'This noble truth of the origin of suffering should be given up.’

‘Taṃ kho panidaṃ dukkhasamudayaṃ ariyasaccaṃ pahātabban’
If the noun above is similarly the nominative case, what is to be given up would be the neuter "noble truth"; as translated. Athough the "dukkha" is also neuter, I read, in general, the last member of the compound gets inflected according to its declension while the other members keep their stem form. Therefore, it appears the compound "dukkhasamudayaṃ" is masculine. If the noun to be given up was the masculine "origin" (samudayaṃ), it would be accusative case.

The next passage includes a Past Participle:
This noble truth of the origin of suffering has been given up.’

‘Taṃ kho panidaṃ dukkhasamudayaṃ ariyasaccaṃ pahīnan’
Does "ariyasaccaṃ" remain nominative here? Or is it accusative because it has been already given up? Also, is this a 1st person statement because the Buddha appear to say that He had given up craving?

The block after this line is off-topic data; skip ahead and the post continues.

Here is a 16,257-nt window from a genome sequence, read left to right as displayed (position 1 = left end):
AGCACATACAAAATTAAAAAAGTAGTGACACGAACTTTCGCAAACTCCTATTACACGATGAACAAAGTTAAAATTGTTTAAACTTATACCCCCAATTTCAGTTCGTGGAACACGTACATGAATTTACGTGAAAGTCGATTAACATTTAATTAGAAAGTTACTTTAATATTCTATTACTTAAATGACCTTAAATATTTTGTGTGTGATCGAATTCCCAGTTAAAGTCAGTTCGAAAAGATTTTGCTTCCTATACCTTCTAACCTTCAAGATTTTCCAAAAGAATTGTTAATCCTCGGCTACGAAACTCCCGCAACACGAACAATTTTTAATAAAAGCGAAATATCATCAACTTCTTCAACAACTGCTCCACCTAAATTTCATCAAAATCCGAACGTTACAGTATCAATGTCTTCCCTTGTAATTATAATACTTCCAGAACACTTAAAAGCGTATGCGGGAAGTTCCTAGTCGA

Thank you

Note:
This — for the spiritually ennobled ones, the pain-originating true reality — is to be abandoned,' Harvey

'This origin of suffering, as a noble truth, can be abandoned.' Ñanamoli

'This noble truth of the origination of stress is to be abandoned' Thanissaro

'This Origin of Suffering as a noble truth should be eradicated' Piyadassi

This noble truth of the origin of suffering is to be abandoned. Bodhi

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Re: Garava Sutta - Pali translation assistance

Post by DooDoot » Thu May 10, 2018 10:54 am

Dhammanando wrote:
Wed May 09, 2018 1:36 pm
I think what you mean to ask is whether it’s a noun (‘respecter’) rather than an adjective (‘respecting’). In which case the answer is no, it’s an adjective. See definition (c) of ‘garu’ in the PED.

Sabbe saddhammagaruno